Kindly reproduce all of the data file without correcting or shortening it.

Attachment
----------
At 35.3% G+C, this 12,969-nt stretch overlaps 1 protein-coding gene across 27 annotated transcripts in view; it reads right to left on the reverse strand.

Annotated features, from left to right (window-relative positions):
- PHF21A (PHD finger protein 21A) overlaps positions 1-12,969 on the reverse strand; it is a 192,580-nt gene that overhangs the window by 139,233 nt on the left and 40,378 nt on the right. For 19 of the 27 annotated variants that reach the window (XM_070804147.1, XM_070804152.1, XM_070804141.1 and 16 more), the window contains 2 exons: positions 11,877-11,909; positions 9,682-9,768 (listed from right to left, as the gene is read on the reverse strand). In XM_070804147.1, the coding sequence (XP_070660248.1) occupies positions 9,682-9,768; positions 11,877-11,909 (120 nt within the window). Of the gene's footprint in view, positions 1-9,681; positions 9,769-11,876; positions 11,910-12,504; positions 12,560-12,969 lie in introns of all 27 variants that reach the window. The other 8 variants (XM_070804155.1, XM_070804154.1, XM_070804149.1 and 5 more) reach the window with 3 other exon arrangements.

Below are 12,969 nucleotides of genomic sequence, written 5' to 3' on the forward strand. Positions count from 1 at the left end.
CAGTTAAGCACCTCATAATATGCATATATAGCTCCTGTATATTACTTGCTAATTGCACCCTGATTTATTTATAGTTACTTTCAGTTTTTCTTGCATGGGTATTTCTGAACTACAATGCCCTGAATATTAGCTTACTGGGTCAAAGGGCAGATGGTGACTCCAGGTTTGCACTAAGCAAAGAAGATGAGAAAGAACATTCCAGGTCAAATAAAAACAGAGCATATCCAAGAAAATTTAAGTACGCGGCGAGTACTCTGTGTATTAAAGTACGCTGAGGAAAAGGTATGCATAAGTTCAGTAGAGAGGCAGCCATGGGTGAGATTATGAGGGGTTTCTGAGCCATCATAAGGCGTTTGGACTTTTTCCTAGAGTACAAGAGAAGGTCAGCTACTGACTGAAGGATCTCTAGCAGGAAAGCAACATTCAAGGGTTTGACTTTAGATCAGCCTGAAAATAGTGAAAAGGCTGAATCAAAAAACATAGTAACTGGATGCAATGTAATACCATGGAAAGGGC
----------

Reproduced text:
At 35.3% G+C, this 12,969-nt stretch overlaps 1 protein-coding gene across 27 annotated transcripts in view; it reads right to left on the reverse strand.

Annotated features, from left to right (window-relative positions):
- PHF21A (PHD finger protein 21A) overlaps positions 1-12,969 on the reverse strand; it is a 192,580-nt gene that overhangs the window by 139,233 nt on the left and 40,378 nt on the right. For 19 of the 27 annotated variants that reach the window (XM_070804147.1, XM_070804152.1, XM_070804141.1 and 16 more), the window contains 2 exons: positions 11,877-11,909; positions 9,682-9,768 (listed from right to left, as the gene is read on the reverse strand). In XM_070804147.1, the coding sequence (XP_070660248.1) occupies positions 9,682-9,768; positions 11,877-11,909 (120 nt within the window). Of the gene's footprint in view, positions 1-9,681; positions 9,769-11,876; positions 11,910-12,504; positions 12,560-12,969 lie in introns of all 27 variants that reach the window. The other 8 variants (XM_070804155.1, XM_070804154.1, XM_070804149.1 and 5 more) reach the window with 3 other exon arrangements.

Below are 12,969 nucleotides of genomic sequence, written 5' to 3' on the forward strand. Positions count from 1 at the left end.
CAGTTAAGCACCTCATAATATGCATATATAGCTCCTGTATATTACTTGCTAATTGCACCCTGATTTATTTATAGTTACTTTCAGTTTTTCTTGCATGGGTATTTCTGAACTACAATGCCCTGAATATTAGCTTACTGGGTCAAAGGGCAGATGGTGACTCCAGGTTTGCACTAAGCAAAGAAGATGAGAAAGAACATTCCAGGTCAAATAAAAACAGAGCATATCCAAGAAAATTTAAGTACGCGGCGAGTACTCTGTGTATTAAAGTACGCTGAGGAAAAGGTATGCATAAGTTCAGTAGAGAGGCAGCCATGGGTGAGATTATGAGGGGTTTCTGAGCCATCATAAGGCGTTTGGACTTTTTCCTAGAGTACAAGAGAAGGTCAGCTACTGACTGAAGGATCTCTAGCAGGAAAGCAACATTCAAGGGTTTGACTTTAGATCAGCCTGAAAATAGTGAAAAGGCTGAATCAAAAAACATAGTAACTGGATGCAATGTAATACCATGGAAAGGGC